Manual dynamic overclocking


13 posts
by Tieum » Wed Oct 24, 2012 9:08 am
Hello,

I have read a lot about dynamic overclocking and most if not all answers to what should I do are: raspi-config

Well raspi-config is not avaialble on fedora but I still would like to try manual overclocking. I added the belowlines to my config.txt to try and get the "Modest" mode from raspi-config. My issue is that the overclocking does not look much dynamic as CPU freq is stuck at 800 even when the CPU load is very low. How can I get real dynamic overclocking on my fedora disto?

force_turbo=0
arm_freq=800
core_freq=300
sdram_freq=400
over_voltage=0

Thanks.
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by Tieum » Thu Oct 25, 2012 11:10 am
So I put Raspian on an SD card to find out what is in the config.txt file. It is the same as I have.

What am I missing in Fedora to get dynamic overclocking? Is there a kernel option to activate?

Thanks in advance.
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by zerophnx » Thu Oct 25, 2012 4:53 pm
I was curious about this too, since I might use an extra SD card for another distro.

I took a look at what the raspi-config actually changes. You can find it at: https://github.com/asb/raspi-config/blob/master/raspi-config

The overclock section starts at line 178.

If I'm understanding this correctly, raspi-config is writing the values to config.txt and enabling the ondemand cpu governor on boot (AFAIK this is what makes it dynamic).

I think you could do this manually by editing the config.txt and running:
Code: Select all
echo "ondemand" > $SYS_CPUFREQ_GOVERNOR
at startup.

If possible, you should copy the whole initscript in the source to enable the shift protection instead of just running this line every time. You never know.

Again, this is just my guess. If somebody else knows more, please fill us in!
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by zerophnx » Thu Oct 25, 2012 8:24 pm
Forgot: I think any approach that changes the CPU governor to ondemand will work, it might not have to be the way he did it.

Take a look at the source link to see what I mean.
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by Tieum » Fri Oct 26, 2012 8:17 am
Thanks for the hint.

I added the following line to /etc/rc.d/rc.local and it works fine now

Code: Select all
echo ondemand > /sys/devices/system/cpu/cpu0/cpufreq/scaling_governor
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by Synthetic_Darkness » Mon Oct 29, 2012 5:53 am
Mind the question. But does that mean you have enabled dynamic overclocking yourself ie: not using Raspbian?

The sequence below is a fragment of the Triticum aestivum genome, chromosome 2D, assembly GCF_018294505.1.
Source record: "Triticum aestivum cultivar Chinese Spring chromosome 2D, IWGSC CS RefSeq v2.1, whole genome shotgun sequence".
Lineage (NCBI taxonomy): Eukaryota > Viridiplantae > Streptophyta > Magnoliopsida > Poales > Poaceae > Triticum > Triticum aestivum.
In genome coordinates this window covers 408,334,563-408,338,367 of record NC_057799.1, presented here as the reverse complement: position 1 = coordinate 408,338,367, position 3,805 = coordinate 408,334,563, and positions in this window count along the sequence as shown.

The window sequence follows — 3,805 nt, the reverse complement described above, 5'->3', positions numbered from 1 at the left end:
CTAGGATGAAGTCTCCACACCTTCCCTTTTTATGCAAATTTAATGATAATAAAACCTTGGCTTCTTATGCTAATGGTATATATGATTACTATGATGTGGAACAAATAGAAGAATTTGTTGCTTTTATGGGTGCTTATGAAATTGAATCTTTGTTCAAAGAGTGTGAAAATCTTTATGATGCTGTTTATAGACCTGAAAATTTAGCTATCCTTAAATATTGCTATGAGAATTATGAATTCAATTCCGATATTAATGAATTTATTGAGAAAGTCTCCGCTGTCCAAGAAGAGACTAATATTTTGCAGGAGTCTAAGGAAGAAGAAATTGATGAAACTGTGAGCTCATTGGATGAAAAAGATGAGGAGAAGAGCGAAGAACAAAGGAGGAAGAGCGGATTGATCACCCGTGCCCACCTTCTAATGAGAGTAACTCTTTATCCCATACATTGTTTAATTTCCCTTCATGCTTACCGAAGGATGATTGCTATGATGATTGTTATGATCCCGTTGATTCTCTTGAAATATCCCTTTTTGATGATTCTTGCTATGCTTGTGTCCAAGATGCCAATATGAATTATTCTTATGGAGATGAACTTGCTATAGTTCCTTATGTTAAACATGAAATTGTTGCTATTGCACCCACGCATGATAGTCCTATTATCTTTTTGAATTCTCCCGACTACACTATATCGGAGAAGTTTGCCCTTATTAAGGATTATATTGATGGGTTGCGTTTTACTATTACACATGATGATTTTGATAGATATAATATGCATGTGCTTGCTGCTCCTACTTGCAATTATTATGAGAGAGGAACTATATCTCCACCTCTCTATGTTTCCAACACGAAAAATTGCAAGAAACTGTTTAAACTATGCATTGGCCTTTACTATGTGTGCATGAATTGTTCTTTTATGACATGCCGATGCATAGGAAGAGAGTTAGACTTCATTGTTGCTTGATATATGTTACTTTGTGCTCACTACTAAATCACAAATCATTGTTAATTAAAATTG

That's very very cool.
http://codefridge.com/ - where cool code comes to chill.
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by zerophnx » Thu Nov 01, 2012 5:21 pm
We're doing it the same way it's done in Raspbian. Since Tieum says it's working for him (I haven't tried it yet), it should work in any OS that includes the ondemand governor, which I believe comes as a kernel module and is in almost every distro.

Time permitting I wanted to try another OS (a minimalist/specialty one called TinyCore) on the Pi soon and the dynamic overclocking would be wonderful for that, especially if I'm doing compiling!

Edit: Spelling/grammar
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by Tieum » Sun Nov 04, 2012 10:12 am
What puzzles me in this is what the turbo_mode setting in config.txt is for.

By default on Fedora overclocking is always active which is equivalent to setting turbo_mode=1 if I understand correctly.

What is turbo_mode really doing?
Isn't setting cpu_freq to performance a way to bypass turbo_mode and avoid having the warranty bit set?
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by zerophnx » Mon Nov 05, 2012 2:51 pm
Config options are explained pretty well on eLinux. Overclocking in general (with ideas how to not void the warranty) is explained here:
http://elinux.org/RPi_config.txt#Overclocking

The force_turbo option specifically is referenced a little below there.
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by Tieum » Tue Nov 06, 2012 4:45 pm
Sorry but I am as confused as before.

"force_turbo=1disables dynamic clocking, so all frequencies and voltages stay high"

How is this different from setting cpu_freq to performance?
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by zerophnx » Wed Nov 07, 2012 6:01 pm
Oops! Forgot to post my comment before closing the window yesterday.

I think they do the same thing but in different ways.

As far as I know, CPU governors are pieces of software (kernel modules) telling the hardware what it wants it to do (in performance's case, run at full speed all the time).

In contrast, the "force_turbo" option may be the GPU forcing the ARM to do the same thing without any software governor.

Unless you need the system to be at full speed all the time, you're probably better off with ondemand, which will save some power when the system isn't under load (I don't know the load needed to make the cpu speed up).
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by Tieum » Fri Nov 09, 2012 2:49 pm
I am under the same impression that they do the same thing.

How does setting cpu_freq to performance or not affect the warranty bit?
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by zerophnx » Thu Nov 15, 2012 4:50 pm
I'm pretty sure the warranty bit is only affected by using certain config.txt settings.

The CPU governor on its own doesn't really effect anything without those settings being adjusted.

The worst thing any governor could do with a "stock" config.txt is run the Pi at 700mhz all the time, which would already happen without it being there.
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